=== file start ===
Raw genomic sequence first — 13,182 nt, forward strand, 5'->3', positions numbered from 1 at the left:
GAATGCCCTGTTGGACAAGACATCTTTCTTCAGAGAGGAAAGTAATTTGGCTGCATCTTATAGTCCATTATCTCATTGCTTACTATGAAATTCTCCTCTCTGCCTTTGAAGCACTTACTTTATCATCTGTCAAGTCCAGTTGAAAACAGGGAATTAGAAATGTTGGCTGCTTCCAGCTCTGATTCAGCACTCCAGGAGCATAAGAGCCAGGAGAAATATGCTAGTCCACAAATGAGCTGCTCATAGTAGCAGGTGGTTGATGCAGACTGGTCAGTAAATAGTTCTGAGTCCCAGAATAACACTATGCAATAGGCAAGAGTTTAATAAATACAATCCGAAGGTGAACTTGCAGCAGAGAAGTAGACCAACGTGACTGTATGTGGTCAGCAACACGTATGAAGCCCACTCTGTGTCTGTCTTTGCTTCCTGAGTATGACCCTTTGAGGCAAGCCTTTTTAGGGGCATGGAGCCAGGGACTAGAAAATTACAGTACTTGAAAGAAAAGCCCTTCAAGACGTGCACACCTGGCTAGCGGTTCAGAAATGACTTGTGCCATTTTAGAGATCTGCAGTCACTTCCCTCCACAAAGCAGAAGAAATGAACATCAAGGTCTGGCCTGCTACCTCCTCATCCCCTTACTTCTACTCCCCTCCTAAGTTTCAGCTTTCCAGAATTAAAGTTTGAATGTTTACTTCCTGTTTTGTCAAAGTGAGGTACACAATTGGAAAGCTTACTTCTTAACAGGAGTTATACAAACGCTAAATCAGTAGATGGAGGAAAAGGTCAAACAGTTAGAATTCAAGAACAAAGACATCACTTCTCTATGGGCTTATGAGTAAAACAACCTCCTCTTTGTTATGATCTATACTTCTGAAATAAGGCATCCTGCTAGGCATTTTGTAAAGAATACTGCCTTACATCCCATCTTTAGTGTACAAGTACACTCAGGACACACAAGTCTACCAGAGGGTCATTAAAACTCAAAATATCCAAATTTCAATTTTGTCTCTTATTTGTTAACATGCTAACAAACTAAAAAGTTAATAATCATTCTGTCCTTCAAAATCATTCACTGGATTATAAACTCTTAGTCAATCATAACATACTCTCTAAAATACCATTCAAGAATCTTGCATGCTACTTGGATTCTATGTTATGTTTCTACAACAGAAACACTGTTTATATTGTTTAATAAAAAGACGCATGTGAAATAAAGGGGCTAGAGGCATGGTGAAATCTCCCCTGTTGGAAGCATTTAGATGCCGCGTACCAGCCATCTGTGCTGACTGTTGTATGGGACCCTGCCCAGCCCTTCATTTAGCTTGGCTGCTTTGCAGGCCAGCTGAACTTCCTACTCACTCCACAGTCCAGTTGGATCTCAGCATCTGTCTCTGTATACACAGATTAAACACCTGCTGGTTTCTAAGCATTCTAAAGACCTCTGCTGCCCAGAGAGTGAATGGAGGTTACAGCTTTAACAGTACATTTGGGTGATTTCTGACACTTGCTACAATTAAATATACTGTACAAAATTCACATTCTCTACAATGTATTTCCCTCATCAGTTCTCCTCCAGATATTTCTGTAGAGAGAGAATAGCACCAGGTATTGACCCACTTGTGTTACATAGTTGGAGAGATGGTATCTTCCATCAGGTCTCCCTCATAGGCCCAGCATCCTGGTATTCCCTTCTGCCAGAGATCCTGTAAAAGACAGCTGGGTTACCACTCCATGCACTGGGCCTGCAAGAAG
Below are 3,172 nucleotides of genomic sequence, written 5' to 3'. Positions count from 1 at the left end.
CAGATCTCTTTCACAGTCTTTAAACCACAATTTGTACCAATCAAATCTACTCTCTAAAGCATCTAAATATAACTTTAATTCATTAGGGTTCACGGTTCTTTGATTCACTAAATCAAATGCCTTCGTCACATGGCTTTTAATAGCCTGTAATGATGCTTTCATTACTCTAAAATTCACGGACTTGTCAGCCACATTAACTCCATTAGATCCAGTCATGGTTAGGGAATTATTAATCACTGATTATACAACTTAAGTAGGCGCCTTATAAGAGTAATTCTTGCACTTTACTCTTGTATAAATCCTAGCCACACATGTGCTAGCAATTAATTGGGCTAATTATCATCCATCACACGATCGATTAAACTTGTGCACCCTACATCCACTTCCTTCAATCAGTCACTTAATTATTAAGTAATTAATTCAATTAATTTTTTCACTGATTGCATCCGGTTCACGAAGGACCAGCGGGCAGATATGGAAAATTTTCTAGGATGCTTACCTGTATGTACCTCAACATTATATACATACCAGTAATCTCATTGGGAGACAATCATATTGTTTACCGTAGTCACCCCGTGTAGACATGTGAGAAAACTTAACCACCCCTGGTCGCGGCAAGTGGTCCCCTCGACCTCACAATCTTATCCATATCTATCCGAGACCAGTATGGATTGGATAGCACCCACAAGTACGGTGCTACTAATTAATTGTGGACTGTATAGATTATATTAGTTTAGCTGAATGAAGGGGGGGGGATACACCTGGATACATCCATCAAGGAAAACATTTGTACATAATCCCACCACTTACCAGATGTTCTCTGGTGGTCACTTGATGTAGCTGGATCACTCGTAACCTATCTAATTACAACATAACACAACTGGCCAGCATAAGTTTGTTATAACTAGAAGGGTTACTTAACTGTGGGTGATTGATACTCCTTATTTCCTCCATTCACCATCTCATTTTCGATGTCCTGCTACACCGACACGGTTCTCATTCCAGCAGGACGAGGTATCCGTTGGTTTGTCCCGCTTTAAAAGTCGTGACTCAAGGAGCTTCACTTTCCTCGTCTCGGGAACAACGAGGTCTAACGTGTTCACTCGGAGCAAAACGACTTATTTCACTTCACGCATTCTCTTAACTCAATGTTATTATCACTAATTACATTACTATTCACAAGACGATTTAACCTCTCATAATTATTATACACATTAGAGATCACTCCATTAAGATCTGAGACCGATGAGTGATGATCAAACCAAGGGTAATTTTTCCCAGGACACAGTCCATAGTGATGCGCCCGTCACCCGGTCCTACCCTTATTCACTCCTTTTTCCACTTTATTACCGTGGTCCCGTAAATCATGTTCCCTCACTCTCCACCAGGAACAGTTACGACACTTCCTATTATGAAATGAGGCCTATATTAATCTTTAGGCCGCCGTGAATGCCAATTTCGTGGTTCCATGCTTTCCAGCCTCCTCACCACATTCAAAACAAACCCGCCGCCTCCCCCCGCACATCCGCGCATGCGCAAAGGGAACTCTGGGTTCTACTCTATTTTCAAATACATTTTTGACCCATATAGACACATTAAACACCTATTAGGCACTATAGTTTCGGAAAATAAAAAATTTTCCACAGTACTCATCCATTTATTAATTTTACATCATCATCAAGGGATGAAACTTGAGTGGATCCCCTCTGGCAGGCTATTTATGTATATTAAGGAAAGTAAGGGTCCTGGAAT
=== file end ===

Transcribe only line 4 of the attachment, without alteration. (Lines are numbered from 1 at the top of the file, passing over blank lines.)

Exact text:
CAGATCTCTTTCACAGTCTTTAAACCACAATTTGTACCAATCAAATCTACTCTCTAAAGCATCTAAATATAACTTTAATTCATTAGGGTTCACGGTTCTTTGATTCACTAAATCAAATGCCTTCGTCACATGGCTTTTAATAGCCTGTAATGATGCTTTCATTACTCTAAAATTCACGGACTTGTCAGCCACATTAACTCCATTAGATCCAGTCATGGTTAGGGAATTATTAATCACTGATTATACAACTTAAGTAGGCGCCTTATAAGAGTAATTCTTGCACTTTACTCTTGTATAAATCCTAGCCACACATGTGCTAGCAATTAATTGGGCTAATTATCATCCATCACACGATCGATTAAACTTGTGCACCCTACATCCACTTCCTTCAATCAGTCACTTAATTATTAAGTAATTAATTCAATTAATTTTTTCACTGATTGCATCCGGTTCACGAAGGACCAGCGGGCAGATATGGAAAATTTTCTAGGATGCTTACCTGTATGTACCTCAACATTATATACATACCAGTAATCTCATTGGGAGACAATCATATTGTTTACCGTAGTCACCCCGTGTAGACATGTGAGAAAACTTAACCACCCCTGGTCGCGGCAAGTGGTCCCCTCGACCTCACAATCTTATCCATATCTATCCGAGACCAGTATGGATTGGATAGCACCCACAAGTACGGTGCTACTAATTAATTGTGGACTGTATAGATTATATTAGTTTAGCTGAATGAAGGGGGGGGGATACACCTGGATACATCCATCAAGGAAAACATTTGTACATAATCCCACCACTTACCAGATGTTCTCTGGTGGTCACTTGATGTAGCTGGATCACTCGTAACCTATCTAATTACAACATAACACAACTGGCCAGCATAAGTTTGTTATAACTAGAAGGGTTACTTAACTGTGGGTGATTGATACTCCTTATTTCCTCCATTCACCATCTCATTTTCGATGTCCTGCTACACCGACACGGTTCTCATTCCAGCAGGACGAGGTATCCGTTGGTTTGTCCCGCTTTAAAAGTCGTGACTCAAGGAGCTTCACTTTCCTCGTCTCGGGAACAACGAGGTCTAACGTGTTCACTCGGAGCAAAACGACTTATTTCACTTCACGCATTCTCTTAACTCAATGTTATTATCACTAATTACATTACTATTCACAAGACGATTTAACCTCTCATAATTATTATACACATTAGAGATCACTCCATTAAGATCTGAGACCGATGAGTGATGATCAAACCAAGGGTAATTTTTCCCAGGACACAGTCCATAGTGATGCGCCCGTCACCCGGTCCTACCCTTATTCACTCCTTTTTCCACTTTATTACCGTGGTCCCGTAAATCATGTTCCCTCACTCTCCACCAGGAACAGTTACGACACTTCCTATTATGAAATGAGGCCTATATTAATCTTTAGGCCGCCGTGAATGCCAATTTCGTGGTTCCATGCTTTCCAGCCTCCTCACCACATTCAAAACAAACCCGCCGCCTCCCCCCGCACATCCGCGCATGCGCAAAGGGAACTCTGGGTTCTACTCTATTTTCAAATACATTTTTGACCCATATAGACACATTAAACACCTATTAGGCACTATAGTTTCGGAAAATAAAAAATTTTCCACAGTACTCATCCATTTATTAATTTTACATCATCATCAAGGGATGAAACTTGAGTGGATCCCCTCTGGCAGGCTATTTATGTATATTAAGGAAAGTAAGGGTCCTGGAAT